The letter-carrier was astonished at this earnest love, and said to him, “You have already arrived in the land where your Leila lives. Now stay in this ruined mosque. This is outside the town; if you go with me into the town they will torment you before you can reach Leila. The best thing is for you to rest here now, as you have walked so very far, and I will convey your message to Leila as soon as I can reach her.”
“Love’s intoxication sees no time nor space.”
Majnun listened to his advice and stayed there, and felt inclined to rest, but the idea that he was in the town where Leila dwelt made him wonder in which direction he should stretch out his legs. He thought of the north, south, east, and west, and thought to himself, “If Leila were on this side it would be insolence on my part to stretch out my feet towards her. The best thing, then, would be to hang my feet by a rope from above, for surely she will not be there.”
“The lover’s Ka’ba is the dwelling place of the beloved.”
He was thirsty, and could find no water except some rain-water that had collected in a disused tank.
When the letter-carrier entered the house of Leila’s parents he saw Leila and said to her, “I had to make a great effort to speak with you. Your lover Majnun, who is a lover without compare in all the world, gave me a message for you, and he continued to speak with me throughout the journey and has walked as far as this town with the camel.” She said, “For heaven’s sake! Poor Majnun! I wonder what will become of him.”
She asked her old nurse, “What becomes of a person who has walked a hundred miles without a break?” The nurse said rashly, “Such a person must die.” Leila said, “Is there any remedy?” She said, “He must drink some rain-water collected for a year past and from that water a snake must drink, and then his feet must be tied and he must be hung up in the air with his head down for a very long time; that might save his life.” Leila said, “Oh, but how difficult it is to obtain!” God, who Himself is love, was the guide of Majnun, therefore everything came to Majnun as was best for him.
“Verily love is the healer of its own wounds.”
The next morning Leila put her food aside, and sent it secretly, by a maid whom she took into her confidence, with a message to tell Majnun that she longed to see him as much as he to see her, the difference being only of chains; as soon as she had an opportunity, she said, she would come at once.
The maid went to the ruined mosque, and saw two people sitting there, one who seemed self-absorbed, unaware of his surroundings, and the other a fat, robust man. She thought that Leila could not possibly love a person like this dreamy one whom she herself would not have cared to love. But in order to make sure, she asked which of them was named Majnun. The mind of Majnun was deeply sunk in his thought and far away from her words, but this man, who was out of work, was rather glad to see the dinner-basket in her hand, and said, “For whom are you looking?” She said, “I am asked to give this to Majnun. Are you Majnun?” He readily stretched out his hands to take the basket, and said, “I am the one for whom you have brought it,” and spoke a word or two with her in jest, and she was delighted.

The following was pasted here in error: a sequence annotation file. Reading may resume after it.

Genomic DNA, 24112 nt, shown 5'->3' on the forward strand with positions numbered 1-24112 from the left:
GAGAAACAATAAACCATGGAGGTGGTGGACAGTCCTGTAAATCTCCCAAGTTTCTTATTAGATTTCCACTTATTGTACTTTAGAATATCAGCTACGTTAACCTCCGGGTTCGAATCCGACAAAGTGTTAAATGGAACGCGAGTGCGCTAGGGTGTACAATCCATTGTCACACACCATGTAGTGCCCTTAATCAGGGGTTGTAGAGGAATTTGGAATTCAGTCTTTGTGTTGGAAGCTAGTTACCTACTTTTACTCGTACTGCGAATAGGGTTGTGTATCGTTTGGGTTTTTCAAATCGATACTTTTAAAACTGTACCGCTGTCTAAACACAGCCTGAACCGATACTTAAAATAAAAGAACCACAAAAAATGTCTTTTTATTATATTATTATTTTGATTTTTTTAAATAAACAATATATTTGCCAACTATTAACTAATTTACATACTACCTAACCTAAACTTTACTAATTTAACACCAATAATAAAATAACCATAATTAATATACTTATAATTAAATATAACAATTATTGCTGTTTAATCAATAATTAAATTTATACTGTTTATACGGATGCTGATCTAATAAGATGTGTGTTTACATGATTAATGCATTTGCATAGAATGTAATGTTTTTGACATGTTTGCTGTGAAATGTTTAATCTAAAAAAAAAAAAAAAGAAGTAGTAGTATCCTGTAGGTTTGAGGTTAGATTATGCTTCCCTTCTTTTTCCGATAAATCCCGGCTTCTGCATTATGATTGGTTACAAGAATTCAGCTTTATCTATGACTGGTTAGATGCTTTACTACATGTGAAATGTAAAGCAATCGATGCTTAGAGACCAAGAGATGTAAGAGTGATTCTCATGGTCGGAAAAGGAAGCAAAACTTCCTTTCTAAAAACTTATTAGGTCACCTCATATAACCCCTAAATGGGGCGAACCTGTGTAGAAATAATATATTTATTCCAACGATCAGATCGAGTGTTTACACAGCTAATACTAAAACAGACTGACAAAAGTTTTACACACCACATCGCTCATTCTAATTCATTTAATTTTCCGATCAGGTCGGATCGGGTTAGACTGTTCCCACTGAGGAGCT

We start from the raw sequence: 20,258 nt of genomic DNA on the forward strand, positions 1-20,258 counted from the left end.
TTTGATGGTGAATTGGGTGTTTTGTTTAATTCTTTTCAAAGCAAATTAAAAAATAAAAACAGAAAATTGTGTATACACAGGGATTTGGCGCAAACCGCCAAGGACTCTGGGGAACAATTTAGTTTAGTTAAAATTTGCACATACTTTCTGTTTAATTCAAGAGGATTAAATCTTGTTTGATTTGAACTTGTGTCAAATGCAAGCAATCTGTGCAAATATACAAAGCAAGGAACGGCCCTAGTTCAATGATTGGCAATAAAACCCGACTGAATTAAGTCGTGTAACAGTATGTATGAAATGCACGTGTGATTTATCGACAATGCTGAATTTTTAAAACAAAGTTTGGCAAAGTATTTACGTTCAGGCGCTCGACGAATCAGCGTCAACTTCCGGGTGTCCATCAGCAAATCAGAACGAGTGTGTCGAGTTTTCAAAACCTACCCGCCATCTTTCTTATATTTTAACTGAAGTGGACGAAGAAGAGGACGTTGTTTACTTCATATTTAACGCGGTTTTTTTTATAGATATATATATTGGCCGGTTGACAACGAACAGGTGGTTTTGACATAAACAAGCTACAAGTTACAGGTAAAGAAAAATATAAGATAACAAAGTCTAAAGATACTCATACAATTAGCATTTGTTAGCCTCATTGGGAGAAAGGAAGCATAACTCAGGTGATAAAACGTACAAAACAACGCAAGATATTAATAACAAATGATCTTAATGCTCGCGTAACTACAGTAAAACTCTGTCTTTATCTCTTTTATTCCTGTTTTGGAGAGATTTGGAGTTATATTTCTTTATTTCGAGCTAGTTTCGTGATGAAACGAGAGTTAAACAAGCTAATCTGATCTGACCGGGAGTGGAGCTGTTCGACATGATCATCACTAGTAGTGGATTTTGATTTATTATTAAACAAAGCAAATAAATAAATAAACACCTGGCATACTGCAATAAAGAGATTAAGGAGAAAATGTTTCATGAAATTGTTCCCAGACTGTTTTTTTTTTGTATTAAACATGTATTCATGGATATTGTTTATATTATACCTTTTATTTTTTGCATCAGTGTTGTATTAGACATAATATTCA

On the maid’s return Leila asked, “Did you give it to him?” She said, “Yes, I did.” Leila then sent to Majnun every day the larger part of her meals, which was received every day by this man, who was very glad to have it while out of work. Leila one day asked her maid, “You never tell me what he says and how he eats.” She said, “He says that he sends very many thanks to you and he appreciates it very much, and he is a pleasant spoken man. You must not worry for one moment. He is getting fatter every day.” Leila said, “But my Majnun has never been fat, and has never had a tendency to become fat, and he is too deep in his thought to say pleasant things to anyone. He is too sad to speak.” Leila at once suspected that the dinner might have been handed to the wrong person. She said, “Is anybody else there?” The maid said, “Yes, there is another person sitting there also, but he seems to be beside himself. He never notices who comes or who goes, nor does he hear a word said by anybody there. He cannot possibly be the man that you love.” Leila said, “I think he must be the man. Alas, if you have all this time given the food to the wrong person! Well, to make sure, today take on the plate a knife instead of food and say to that one to whom you gave the food, “For Leila a few drops of your blood are needed, to cure her of an illness.”‘
When the maid next went to the mosque the man as usual came most eagerly to take his meal, and seeing the knife was surprised. The maid told him that a few drops of his blood were needed to cure Leila. He said, “No, certainly I am not Majnun. There is Majnun. Ask him for it.” The maid foolishly went to him and said to him aloud, “Leila wants a few drops of your blood to cure her.” Majnun most readily took the knife in his hand and said, “How fortunate am I that my blood may be of some use to my Leila. This is nothing, even if my life were to become a sacrifice for her cure, I would consider myself most fortunate to give it.”